Diver at surface with whiskey bottles

Protecting the whisky for another few hundred years

We’re not going to lie to you. We’re partial to a wee tipple here at Blog HQ, and we’re not afraid to bring this fact into work with us.

Not the tipple itself, of course! But we do like to hear what the producers of our social vice are doing towards greening up the hostelries of the UK (and beyond). 

You may remember our monk-citing, rap star-studded piece about how Dom Pérignon cut back on the glass in their bottles to improve their sustainability credentials.

So we were obviously cheered to see the Independent taking the liquor angle in a report on the world’s largest tidal array, off the islands of Islay and Jura in Scotland – a project with some good-quality boozy buy-in.

Islay is truly an island of connoisseurs, home to no fewer than ten world-famous distilleries. Three of them – Lagavulin, Caol Ila and Port Ellen – are now ‘going tidal’, in a unique blend of tradition and innovation that could lead us all into the future. All the island’s domestic energy needs will also be covered by the array.

Interest in large-scale renewable energy seems to be surging, north of the border, and it’s a very global affair – with local benefits. Korean engineering firm Doosan only recently announced plans to do their renewables research in Renfrew, with the added fillip of 200 local jobs.

This global view is vital, both to developing new technology and learning how to apply it; we stand to learn a lot from our international colleagues who’ve been there and done that.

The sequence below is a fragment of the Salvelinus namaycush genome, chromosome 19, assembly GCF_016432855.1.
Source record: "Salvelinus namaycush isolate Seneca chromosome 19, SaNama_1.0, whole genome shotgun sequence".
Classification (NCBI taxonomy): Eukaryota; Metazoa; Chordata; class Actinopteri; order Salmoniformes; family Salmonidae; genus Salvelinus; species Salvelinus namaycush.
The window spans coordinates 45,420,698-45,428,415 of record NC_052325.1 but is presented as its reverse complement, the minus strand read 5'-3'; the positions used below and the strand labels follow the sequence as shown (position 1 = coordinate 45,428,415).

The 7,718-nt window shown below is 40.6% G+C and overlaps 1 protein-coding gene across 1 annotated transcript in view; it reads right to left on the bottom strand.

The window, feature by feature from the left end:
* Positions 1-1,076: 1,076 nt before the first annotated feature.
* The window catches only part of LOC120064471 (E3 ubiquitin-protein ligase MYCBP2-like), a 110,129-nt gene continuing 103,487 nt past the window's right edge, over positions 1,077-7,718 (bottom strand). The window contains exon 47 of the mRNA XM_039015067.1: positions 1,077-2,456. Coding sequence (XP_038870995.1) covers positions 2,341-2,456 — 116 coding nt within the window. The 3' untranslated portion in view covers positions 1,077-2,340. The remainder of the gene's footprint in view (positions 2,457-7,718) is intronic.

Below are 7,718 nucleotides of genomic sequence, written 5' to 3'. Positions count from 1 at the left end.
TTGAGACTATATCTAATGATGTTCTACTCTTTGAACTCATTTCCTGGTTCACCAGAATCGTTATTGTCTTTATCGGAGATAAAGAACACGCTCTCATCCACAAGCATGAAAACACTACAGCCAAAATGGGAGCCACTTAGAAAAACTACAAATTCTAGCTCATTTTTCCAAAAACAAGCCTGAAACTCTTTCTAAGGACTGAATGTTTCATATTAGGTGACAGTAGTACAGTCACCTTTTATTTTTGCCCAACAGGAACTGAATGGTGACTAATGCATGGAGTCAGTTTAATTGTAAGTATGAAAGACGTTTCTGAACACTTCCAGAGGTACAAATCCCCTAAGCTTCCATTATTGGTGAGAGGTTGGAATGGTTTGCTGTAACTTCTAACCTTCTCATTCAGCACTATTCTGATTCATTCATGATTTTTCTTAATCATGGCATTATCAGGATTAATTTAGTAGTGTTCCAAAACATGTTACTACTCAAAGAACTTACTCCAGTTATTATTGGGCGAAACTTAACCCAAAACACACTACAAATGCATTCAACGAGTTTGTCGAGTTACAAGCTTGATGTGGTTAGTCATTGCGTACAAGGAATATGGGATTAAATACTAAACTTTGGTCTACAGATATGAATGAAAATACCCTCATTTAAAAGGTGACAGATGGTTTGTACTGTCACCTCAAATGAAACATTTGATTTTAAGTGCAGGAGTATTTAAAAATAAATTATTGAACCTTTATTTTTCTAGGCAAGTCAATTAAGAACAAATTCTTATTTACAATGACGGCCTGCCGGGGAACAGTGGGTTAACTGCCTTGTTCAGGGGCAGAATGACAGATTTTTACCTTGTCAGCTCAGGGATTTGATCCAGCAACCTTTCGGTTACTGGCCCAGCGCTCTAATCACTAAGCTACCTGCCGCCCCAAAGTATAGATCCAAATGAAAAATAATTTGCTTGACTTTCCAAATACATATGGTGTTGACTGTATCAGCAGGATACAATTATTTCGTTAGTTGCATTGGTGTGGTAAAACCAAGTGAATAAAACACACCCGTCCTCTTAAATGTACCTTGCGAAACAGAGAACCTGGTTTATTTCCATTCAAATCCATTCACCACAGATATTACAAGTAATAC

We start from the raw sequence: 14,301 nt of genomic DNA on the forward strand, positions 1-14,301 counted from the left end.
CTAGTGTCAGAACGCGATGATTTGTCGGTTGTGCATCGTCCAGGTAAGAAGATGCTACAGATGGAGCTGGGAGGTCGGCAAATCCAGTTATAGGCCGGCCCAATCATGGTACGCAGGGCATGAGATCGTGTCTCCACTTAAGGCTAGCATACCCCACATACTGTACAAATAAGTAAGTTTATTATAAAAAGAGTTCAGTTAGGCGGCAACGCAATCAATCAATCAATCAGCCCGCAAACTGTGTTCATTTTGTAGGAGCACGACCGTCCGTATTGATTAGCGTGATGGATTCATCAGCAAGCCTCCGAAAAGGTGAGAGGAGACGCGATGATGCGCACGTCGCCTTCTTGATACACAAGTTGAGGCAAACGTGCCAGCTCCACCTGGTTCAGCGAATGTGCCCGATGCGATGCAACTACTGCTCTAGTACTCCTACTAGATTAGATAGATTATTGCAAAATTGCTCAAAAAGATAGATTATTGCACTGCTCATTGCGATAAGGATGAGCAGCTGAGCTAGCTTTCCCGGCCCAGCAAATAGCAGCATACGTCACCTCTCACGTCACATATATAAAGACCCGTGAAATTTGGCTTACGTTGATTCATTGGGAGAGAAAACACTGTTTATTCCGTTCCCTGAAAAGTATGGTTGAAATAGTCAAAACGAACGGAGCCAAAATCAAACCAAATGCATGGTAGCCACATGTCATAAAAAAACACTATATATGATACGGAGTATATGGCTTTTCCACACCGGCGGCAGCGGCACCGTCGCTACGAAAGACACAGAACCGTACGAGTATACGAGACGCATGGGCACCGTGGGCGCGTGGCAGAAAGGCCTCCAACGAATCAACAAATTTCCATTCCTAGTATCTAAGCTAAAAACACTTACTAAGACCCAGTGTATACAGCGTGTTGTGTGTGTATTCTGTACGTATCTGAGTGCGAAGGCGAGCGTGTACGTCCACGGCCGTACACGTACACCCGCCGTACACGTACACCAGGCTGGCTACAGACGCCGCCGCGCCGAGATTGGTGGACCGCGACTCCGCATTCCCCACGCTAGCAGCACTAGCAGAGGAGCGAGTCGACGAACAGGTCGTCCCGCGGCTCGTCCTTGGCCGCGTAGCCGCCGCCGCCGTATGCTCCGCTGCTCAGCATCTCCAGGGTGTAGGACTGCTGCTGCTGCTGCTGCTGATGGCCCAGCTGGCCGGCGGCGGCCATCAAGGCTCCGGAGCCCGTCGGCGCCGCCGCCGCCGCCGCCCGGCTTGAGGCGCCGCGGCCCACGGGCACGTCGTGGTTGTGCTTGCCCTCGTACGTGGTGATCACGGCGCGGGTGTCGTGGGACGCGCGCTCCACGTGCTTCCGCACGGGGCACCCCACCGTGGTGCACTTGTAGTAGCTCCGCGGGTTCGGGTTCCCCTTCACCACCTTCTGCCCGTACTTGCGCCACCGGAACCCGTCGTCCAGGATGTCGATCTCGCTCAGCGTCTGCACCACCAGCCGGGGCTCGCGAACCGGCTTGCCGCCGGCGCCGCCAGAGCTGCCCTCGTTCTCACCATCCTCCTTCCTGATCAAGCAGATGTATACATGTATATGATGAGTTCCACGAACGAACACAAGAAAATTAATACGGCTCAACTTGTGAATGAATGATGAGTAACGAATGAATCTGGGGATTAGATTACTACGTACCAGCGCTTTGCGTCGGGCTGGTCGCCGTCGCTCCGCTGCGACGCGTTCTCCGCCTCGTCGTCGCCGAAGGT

In fact, the technology being used to turn waves into whiskey off Islay comes from the investment of outside expertise: namely, Norwegian company Hammerfest Strøm AS, who developed the HS1000 tidal turbines.

Meanwhile, Scottish and Southern Energy are working towards testing particularly hardy kinds of wind turbine to thrive in the harsh conditions of the North Sea, and there are also plans for a rather grand-sounding International Technology and Renewable Energy Zone at the University of Strathclyde in Glasgow.

All good news, especially if you happen to work for the Scottish government. They’ve set a goal to generate 80 per cent of the country’s electricity from renewable sources by 2020.

They’re not alone in their optimism. Interest in domestic renewables is seeing a healthy rise throughout the UK , thanks to Feed-in Tariffs and the new Renewable Heat Incentive, so we reckon there’s plenty worth raising a dram to…